3. Now, I would like to show you what M365 can do in a BYO(iPad) scenario. Intune is able to control the Windows desktop- and mobile Office apps so users can have the same universal experience across devices- Office apps everywhere. In the next 2 videos it is about using the Office apps on a BYO device- with security measures like allowing copy/paste to the managed Office apps but not allowing it to native apps. Also, allowing company content being saved to the company’s OneDrive but not locally:

 

 

4. Working cross devices with, in this example, OneNote. In this case a user starts a meeting on an iPad, types meeting notes and moves, later on to a Windows 10 device, continuing in OneNote with Ink:

5. Lastly, a nice gadget which can make your life a bit easier: Continue on PC. Just a step back, Microsoft is a huge IOS and Android app maker. Search the Apple Store for example and see how many Microsoft apps are on there. One of the “cool” apps is to make it very easy to start reading the news, Twitter etc on your mobile device, and send that article, or link, to your Windows device. No more copying the link, emailing it and opening the article from your email:

I hope you have discovered the smooth, easy, quick onboarding and access to apps with M365. It is a great story and we should mention it more. Combined with the more talked about security story, M365 is a very solidModern Workplace proposition.

Modern Workplace management with Enterprise Mobility + Security- part 3

In my second post, I started with identity and client apps/cloud services as part of the workplace and their Layer of Controls within EM+S. In this post, I would like to discuss data/content and devices. Don’t forget, It is the combination of Layers of Control which make the EM+S solution powerful. Also, I’m purely discussing the Enterprise Mobility + Security Layers of Control. Within Windows you will find more controls and the same for O365. These last area’s aren’t my expertise but do investigate the controls in these products.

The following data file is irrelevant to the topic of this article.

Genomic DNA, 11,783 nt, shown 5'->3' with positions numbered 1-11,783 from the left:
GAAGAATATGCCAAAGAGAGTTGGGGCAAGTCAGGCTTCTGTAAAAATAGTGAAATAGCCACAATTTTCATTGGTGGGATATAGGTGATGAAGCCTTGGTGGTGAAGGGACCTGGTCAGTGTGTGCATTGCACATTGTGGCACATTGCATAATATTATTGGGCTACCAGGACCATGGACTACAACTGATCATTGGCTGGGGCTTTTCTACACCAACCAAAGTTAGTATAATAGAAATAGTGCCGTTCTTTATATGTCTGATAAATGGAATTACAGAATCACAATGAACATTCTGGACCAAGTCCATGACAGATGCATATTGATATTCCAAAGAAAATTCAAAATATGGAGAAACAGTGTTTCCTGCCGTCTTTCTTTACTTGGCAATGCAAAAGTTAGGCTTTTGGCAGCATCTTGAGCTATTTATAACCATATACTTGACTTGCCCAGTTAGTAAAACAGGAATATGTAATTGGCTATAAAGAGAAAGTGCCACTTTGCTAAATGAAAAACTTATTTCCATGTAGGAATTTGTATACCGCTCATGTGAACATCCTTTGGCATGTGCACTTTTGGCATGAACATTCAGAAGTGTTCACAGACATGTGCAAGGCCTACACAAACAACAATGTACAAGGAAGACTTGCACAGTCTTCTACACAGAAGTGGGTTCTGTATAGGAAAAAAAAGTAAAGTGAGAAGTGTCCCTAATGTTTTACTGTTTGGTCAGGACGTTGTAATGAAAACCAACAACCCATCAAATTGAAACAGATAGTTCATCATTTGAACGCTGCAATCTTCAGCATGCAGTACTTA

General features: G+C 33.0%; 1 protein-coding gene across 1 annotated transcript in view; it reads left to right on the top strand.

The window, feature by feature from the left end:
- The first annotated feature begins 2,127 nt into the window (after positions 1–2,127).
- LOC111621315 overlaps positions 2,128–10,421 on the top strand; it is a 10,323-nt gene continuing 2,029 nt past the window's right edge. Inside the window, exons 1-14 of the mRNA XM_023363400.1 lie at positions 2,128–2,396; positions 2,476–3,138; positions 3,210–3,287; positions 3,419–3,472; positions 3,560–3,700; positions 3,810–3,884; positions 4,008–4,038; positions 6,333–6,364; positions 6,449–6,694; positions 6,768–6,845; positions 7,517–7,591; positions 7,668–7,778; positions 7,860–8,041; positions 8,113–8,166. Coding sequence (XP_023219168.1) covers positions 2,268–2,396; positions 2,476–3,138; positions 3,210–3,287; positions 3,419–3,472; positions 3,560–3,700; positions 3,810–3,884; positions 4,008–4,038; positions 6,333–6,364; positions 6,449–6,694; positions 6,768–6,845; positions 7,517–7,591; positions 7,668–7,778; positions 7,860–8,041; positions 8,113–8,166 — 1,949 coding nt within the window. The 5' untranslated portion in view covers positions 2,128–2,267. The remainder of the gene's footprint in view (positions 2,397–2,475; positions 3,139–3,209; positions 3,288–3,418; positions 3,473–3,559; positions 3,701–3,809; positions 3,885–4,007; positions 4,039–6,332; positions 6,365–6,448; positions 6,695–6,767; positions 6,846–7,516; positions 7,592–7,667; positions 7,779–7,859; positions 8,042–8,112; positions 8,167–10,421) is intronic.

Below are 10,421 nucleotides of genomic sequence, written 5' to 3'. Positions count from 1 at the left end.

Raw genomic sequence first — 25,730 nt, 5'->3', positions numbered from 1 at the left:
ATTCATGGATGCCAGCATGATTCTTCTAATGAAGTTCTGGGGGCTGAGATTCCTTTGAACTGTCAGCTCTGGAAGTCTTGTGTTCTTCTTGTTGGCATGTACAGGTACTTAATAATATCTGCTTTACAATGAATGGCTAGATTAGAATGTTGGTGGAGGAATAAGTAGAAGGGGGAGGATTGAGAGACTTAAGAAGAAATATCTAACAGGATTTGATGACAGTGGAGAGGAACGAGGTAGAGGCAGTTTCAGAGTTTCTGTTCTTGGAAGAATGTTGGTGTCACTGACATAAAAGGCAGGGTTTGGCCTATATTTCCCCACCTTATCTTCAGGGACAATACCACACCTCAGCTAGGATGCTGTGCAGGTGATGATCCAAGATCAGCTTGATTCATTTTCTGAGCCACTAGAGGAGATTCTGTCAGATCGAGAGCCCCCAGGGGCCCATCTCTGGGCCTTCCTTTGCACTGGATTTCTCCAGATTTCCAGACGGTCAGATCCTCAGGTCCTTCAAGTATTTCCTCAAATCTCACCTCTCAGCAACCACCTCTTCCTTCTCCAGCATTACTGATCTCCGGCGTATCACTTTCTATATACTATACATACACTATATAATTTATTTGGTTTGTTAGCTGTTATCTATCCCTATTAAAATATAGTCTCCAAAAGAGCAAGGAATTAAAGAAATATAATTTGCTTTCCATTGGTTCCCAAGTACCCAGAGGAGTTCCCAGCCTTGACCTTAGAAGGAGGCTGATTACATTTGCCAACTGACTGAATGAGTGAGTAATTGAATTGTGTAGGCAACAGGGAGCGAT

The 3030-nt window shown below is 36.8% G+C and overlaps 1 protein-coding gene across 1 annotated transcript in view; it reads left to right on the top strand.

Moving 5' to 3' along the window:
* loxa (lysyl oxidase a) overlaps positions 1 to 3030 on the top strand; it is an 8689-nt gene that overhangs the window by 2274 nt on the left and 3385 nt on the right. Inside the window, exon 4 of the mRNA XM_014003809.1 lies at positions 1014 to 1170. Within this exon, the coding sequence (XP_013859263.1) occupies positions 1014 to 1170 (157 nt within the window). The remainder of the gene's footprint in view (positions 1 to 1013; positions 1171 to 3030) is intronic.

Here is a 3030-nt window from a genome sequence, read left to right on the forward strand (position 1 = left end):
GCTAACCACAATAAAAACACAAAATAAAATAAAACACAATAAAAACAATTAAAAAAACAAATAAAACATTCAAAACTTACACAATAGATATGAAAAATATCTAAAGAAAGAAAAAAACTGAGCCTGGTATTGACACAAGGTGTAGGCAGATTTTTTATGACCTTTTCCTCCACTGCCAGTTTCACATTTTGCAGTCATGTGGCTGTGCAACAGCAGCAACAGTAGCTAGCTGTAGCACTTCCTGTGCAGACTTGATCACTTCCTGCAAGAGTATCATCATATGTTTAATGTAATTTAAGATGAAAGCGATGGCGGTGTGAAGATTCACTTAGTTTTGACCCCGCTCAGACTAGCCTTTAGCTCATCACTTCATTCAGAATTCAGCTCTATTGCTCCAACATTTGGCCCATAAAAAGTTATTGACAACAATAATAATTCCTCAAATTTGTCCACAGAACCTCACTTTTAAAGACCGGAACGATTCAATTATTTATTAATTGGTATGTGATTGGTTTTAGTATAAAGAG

Data/content:

The Layer of Control EM+S has to offer regarding data/content is Azure Information Protection. With AIP you can Label, classify and protect data/content, and make sure only the right people can open and modify content. You also can track usage of your document and revoke access if needed. I wrote a more detailed post on AIP which you can read here. A great additional layer on top of MAM policies on the Office apps or Windows Information Protection. AIP is one of the great tools regarding the coming GDPR.

 

Device management:

Last layer of control EM+S has to offer when you look at the device level is Intune. Intune offers a platform to manage all your devices whether those are Apple, Microsoft or Android devices. Sometimes you hear that this is “modern device management vs legacy device management”: lightly managed/Intune/AAD/policies vs fully managed/SCCM/AD/GPO’s

I’m aware that some customers require more features than what Intune has to offer today. SCCM can do a lot more on the Windows platform than Intune. Legacy Win32 app distribution is one of them, especially complex multi .MSI chain distribution. Hopefully, in that case, the focus will be on modernizing the app landscape so customers can make the full move to modern workplace management. Again, I’m aware that changing applications isn’t easy. My personal opinion if the switch to Intune is challenging; move as many users from the legacy way to the modern way and stick to SCCM for the devices which need it. However, keep on modernizing your apps! Read more about legacy apps and modernizing management here.

I believe Intune, on the device management side of things, has more than enough to offer today. Recently I was browsing in Intune to see which settings I could configure for Windows 10 and IOS devices. I realized that I only would set a couple of them: a password, Windows Update, enable Windows Defender and probably a Wi-Fi profile.